I wanted to learn how to play Beethoven on the piano, so I hired a music teacher to teach me how to play Beethoven’s piano music. I already had rudimentary piano-playing skills, so, to me, it was all a matter of bringing my piano-playing up to snuff, as they say, developing my chops to really lay the hammer down on those sweet, sweet, piano strings.
“In order to play Beethoven,” she said at our first meeting, “You have to learn how to play Mozart. And in order to play Mozart, you have to play Bach.”
I indicated that I didn’t understand.
“The music of Beethoven is a way-stop in the natural flow of the progression of music theory and practice.”
I shrugged my shoulders, hoping that I could master Bach and Mozart in a hurry so that I could get on with the real exploration of Beethoven. But then it struck me to ask, “Did Bach invent music? Or what?”
“Well,” she said, “he didn’t so much invent music as compile everything Medieval, giving it its recognizable shape, which came forward into Beethoven, which then produced Wagner (but we don’t like to talk about that).”
She handed me a lute. “What the hell is this?!?” I exclaimed.
“Look,” she said. “If you want to learn how to play Beethoven on the piano, you’ve got to start with Bach on the lute. From there you have to learn to play the harp, then the harpsichord, and after that, you can finally take a seat at my luxurious Steinway concert grand piano.”
“Now look here,” I started to say, but she handed me a history book, so I said, “What’s this?”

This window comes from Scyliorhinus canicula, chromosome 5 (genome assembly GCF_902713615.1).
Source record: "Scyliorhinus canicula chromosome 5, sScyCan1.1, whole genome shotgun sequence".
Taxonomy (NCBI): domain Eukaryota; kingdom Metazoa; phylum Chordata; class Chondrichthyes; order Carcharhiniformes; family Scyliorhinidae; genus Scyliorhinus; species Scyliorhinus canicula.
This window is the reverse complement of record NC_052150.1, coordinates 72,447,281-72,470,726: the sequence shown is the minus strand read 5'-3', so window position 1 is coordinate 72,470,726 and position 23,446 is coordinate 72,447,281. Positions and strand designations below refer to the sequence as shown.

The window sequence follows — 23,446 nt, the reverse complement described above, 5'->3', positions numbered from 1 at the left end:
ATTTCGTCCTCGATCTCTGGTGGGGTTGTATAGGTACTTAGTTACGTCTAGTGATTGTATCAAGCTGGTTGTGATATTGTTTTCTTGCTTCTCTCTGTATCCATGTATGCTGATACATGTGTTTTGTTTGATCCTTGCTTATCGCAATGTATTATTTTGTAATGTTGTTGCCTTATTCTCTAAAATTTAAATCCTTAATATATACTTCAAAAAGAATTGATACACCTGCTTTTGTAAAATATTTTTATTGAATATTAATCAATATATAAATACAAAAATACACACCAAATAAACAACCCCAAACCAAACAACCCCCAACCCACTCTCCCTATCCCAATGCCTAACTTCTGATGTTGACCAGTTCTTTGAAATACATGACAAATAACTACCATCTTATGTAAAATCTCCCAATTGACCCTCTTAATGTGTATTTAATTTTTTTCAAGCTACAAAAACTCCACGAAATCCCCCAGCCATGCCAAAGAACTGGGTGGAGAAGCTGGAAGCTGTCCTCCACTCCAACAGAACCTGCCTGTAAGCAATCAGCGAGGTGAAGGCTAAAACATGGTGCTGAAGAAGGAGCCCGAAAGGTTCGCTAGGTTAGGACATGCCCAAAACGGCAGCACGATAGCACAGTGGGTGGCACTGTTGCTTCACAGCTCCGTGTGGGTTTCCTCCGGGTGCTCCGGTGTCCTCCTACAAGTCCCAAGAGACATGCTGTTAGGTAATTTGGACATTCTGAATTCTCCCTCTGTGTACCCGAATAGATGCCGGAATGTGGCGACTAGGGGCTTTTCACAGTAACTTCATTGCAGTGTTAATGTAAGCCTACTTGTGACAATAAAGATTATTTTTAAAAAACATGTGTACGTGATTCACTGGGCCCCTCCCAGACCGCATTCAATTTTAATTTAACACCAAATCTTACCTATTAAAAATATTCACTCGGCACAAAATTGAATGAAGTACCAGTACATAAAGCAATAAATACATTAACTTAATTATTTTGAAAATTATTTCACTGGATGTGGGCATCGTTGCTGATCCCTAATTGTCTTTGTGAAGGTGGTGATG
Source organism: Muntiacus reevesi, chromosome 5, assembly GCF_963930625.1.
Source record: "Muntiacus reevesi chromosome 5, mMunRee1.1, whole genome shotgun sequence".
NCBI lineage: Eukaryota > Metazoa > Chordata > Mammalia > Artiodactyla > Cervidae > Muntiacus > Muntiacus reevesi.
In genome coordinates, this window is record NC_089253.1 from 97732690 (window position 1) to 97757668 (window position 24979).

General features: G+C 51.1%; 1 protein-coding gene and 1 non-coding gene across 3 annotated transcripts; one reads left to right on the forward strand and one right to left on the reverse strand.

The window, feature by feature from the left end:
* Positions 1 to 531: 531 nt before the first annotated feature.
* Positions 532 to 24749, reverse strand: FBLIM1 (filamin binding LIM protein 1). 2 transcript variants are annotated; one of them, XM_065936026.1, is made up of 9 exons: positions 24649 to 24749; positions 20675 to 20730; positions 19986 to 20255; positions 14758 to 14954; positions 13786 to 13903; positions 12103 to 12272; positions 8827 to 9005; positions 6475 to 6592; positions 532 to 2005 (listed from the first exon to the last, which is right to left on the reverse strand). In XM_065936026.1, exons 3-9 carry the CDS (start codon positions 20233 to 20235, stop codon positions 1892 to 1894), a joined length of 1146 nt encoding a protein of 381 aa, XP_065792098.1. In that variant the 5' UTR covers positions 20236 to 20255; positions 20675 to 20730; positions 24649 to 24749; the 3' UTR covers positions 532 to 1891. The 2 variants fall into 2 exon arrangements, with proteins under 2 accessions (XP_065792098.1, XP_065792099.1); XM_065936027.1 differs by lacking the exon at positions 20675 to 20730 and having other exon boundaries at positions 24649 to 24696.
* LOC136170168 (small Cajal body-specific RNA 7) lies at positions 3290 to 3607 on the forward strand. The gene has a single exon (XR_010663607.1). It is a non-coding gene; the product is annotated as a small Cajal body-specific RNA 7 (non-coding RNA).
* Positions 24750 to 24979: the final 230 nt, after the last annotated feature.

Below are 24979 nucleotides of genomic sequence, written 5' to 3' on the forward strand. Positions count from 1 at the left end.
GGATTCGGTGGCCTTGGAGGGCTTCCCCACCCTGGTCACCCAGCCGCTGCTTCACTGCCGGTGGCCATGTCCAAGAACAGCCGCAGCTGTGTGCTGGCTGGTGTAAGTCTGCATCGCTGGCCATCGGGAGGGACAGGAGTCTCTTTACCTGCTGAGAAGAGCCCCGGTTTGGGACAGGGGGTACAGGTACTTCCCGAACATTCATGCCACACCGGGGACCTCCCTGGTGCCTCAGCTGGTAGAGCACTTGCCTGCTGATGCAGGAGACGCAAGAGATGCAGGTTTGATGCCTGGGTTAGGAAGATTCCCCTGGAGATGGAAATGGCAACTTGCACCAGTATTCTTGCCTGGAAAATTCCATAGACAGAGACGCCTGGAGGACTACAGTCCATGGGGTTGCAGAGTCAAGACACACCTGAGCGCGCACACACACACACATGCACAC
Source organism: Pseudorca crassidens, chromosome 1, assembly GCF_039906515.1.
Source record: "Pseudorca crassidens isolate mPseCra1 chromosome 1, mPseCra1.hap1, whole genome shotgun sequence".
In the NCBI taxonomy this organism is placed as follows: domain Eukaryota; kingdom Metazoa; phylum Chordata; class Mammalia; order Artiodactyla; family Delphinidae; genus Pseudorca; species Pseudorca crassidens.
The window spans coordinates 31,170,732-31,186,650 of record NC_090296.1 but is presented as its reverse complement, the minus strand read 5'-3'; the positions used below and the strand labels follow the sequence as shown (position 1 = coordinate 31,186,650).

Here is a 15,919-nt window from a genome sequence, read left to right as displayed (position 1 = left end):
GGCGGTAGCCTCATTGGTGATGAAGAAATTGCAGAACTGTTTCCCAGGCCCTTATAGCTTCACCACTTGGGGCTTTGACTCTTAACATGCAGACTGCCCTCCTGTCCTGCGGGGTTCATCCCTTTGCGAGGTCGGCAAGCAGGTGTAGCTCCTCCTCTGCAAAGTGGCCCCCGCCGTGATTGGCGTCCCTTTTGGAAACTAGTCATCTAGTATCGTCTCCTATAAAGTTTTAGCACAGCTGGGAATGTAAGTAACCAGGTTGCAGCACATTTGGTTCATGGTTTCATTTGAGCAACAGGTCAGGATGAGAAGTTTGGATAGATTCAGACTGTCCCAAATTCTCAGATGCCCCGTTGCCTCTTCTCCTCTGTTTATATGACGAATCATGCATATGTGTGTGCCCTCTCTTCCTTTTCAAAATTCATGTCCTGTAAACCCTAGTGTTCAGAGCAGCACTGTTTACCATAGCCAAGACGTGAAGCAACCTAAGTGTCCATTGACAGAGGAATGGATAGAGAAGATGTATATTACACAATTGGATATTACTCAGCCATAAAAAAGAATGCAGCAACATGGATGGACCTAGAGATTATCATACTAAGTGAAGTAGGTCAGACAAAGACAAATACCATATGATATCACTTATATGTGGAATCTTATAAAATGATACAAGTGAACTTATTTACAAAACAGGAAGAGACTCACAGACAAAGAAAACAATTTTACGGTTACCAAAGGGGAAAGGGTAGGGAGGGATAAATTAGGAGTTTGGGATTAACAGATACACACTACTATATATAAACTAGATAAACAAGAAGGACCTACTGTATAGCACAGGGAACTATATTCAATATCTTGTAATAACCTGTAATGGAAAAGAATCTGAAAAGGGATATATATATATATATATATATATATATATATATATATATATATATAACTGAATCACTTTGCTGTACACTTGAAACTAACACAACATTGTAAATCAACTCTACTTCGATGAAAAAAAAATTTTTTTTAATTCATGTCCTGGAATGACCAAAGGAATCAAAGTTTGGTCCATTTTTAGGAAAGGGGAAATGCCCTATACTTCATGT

“A history of the Napoleonic Wars,” she said. “This is the context in which Beethoven wrote his music.” And then she exclaimed, “Oh!”
“What?” I said.
“Do you have a prior knowledge of the effect of secular humanism on the works of J.S. Bach?”
“Well, I’m pretty well-versed in that history, yes.”
“Oh, good,” she said. “You won’t have to read all those books while you’re learning to play the lute. On the other hand, the histories are not entirely in agreement with each other, and I don’t know if you’ve subscribed to the correct reading of the effects of 13th Century Italian Humanism on the arts and culture of 17th Century Leipsig.”
“I spell it Leipzig.”
It was clear to me that I wasn’t going to learn to play Beethoven’s piano music with this teacher, not anytime in my lifetime, so I fired her, which made me feel bad because it was my mom, and she needed the money, which was the immediate cause of her homelessness, along with all those of hers.
I hired another teacher, describing to her my intentions. She set about her work immediately, devising exercises so that my fingers would strengthen in the manner needed in order to play Beethoven’s music. Indeed, I even read a book about the production of Beethoven’s Third Symphony, “The Heroic,” and its dedication to Napoleon, which deepened my appreciation for the piece, but didn’t do much more than season the emotive value that piece of music has on me and my family.
Speaking of which, I was so impressed with the exercises my piano teacher devised that I was struck with love. I asked her to marry me, and we have made lots of babies together. I play Für Elise for her whenever the mood strikes me, even though her name isn’t Elise, and no one knows who the original Elise is, if such a person ever existed.